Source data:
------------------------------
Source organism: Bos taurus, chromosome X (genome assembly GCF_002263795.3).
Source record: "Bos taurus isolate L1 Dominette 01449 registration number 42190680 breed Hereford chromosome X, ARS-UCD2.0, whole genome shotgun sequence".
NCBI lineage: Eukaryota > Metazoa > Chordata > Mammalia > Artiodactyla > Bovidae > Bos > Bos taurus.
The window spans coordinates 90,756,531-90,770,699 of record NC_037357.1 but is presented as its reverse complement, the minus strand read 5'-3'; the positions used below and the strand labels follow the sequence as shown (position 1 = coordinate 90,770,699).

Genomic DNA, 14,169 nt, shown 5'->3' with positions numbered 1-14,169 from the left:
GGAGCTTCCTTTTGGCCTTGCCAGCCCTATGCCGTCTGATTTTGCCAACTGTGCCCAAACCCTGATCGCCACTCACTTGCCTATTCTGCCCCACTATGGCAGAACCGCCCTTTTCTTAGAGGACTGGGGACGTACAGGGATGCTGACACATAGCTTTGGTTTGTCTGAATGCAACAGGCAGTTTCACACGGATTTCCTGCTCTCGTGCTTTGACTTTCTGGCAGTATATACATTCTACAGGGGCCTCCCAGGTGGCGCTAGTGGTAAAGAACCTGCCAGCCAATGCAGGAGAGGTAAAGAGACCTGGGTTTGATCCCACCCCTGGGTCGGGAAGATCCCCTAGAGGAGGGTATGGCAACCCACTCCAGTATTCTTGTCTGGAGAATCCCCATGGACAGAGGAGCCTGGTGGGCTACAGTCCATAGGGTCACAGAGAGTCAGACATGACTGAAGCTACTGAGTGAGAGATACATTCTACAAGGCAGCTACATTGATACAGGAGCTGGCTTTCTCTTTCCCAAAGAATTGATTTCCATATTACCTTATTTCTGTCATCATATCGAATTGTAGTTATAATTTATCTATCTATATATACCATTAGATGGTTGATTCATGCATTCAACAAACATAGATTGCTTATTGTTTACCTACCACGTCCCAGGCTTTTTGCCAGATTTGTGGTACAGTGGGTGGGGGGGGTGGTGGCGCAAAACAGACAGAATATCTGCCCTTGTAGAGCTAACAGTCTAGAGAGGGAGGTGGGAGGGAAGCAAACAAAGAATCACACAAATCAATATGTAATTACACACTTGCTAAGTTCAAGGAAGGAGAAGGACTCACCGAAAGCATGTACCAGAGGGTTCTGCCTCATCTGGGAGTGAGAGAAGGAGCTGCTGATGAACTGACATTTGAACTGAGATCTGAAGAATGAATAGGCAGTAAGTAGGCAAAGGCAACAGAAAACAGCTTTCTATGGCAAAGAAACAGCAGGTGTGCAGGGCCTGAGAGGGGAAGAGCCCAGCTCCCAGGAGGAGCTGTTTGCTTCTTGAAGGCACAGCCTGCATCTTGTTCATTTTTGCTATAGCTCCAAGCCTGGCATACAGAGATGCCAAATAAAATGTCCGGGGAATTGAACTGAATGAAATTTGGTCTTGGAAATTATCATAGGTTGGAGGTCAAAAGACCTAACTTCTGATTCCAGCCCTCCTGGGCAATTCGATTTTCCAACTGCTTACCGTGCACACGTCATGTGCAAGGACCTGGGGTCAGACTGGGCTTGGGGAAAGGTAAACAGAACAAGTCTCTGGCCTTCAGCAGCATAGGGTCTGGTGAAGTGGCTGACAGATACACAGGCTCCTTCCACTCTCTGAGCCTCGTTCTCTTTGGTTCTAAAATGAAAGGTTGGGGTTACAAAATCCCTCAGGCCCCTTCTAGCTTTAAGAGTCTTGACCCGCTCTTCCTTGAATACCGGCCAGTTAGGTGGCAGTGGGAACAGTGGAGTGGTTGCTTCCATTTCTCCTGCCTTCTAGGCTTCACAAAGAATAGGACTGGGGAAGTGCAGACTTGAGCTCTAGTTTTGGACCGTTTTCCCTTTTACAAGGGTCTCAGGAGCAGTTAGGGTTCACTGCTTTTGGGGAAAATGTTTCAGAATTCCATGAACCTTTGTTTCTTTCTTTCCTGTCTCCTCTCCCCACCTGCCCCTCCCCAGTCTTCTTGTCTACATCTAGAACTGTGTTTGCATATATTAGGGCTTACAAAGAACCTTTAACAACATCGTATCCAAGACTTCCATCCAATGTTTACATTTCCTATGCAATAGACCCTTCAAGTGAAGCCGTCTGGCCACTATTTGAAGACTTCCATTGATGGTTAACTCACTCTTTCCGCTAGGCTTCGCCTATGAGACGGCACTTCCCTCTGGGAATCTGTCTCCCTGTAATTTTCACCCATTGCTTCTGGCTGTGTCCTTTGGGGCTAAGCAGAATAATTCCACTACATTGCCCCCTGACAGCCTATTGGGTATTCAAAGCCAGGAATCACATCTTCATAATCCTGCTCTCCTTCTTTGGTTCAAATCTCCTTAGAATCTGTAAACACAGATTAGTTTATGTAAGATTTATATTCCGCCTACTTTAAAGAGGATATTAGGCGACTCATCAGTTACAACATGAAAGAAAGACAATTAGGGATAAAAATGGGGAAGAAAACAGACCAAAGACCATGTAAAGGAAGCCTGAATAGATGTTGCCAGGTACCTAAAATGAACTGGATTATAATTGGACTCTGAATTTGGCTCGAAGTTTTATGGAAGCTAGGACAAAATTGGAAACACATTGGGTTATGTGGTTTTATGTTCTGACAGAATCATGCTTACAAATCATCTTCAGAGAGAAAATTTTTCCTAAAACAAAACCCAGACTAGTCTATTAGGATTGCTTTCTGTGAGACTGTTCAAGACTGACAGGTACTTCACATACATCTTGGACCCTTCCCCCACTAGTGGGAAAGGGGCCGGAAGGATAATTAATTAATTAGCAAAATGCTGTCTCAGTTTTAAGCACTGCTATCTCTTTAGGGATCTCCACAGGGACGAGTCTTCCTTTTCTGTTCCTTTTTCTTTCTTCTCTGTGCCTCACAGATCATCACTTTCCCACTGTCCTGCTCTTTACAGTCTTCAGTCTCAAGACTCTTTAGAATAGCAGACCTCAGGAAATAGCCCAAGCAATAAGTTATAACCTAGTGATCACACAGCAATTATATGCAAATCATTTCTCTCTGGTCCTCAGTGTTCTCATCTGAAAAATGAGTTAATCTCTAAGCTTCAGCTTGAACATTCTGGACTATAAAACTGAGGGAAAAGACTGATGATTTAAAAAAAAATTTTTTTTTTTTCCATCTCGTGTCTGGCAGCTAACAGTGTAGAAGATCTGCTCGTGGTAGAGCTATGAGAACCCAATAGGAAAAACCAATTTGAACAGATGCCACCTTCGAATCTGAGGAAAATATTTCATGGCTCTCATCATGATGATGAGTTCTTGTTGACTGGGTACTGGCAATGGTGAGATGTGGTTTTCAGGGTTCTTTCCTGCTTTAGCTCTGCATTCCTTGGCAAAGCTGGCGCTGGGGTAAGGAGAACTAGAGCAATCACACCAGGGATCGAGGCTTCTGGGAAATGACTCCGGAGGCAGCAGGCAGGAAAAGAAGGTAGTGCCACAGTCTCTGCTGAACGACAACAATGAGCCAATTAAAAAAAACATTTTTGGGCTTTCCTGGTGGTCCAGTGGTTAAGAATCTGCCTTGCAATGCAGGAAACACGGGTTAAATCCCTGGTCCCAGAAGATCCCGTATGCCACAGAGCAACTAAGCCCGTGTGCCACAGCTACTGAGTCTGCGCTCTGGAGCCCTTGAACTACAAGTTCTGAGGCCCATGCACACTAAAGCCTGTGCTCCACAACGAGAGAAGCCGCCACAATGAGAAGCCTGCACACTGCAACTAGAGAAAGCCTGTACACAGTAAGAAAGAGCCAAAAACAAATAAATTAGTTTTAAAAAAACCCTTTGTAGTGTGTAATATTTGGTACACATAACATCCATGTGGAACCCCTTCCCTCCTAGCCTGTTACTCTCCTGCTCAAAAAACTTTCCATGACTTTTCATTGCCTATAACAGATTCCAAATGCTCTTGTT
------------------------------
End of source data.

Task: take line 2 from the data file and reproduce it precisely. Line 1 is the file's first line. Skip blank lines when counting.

Source record: "Bos taurus isolate L1 Dominette 01449 registration number 42190680 breed Hereford chromosome X, ARS-UCD2.0, whole genome shotgun sequence".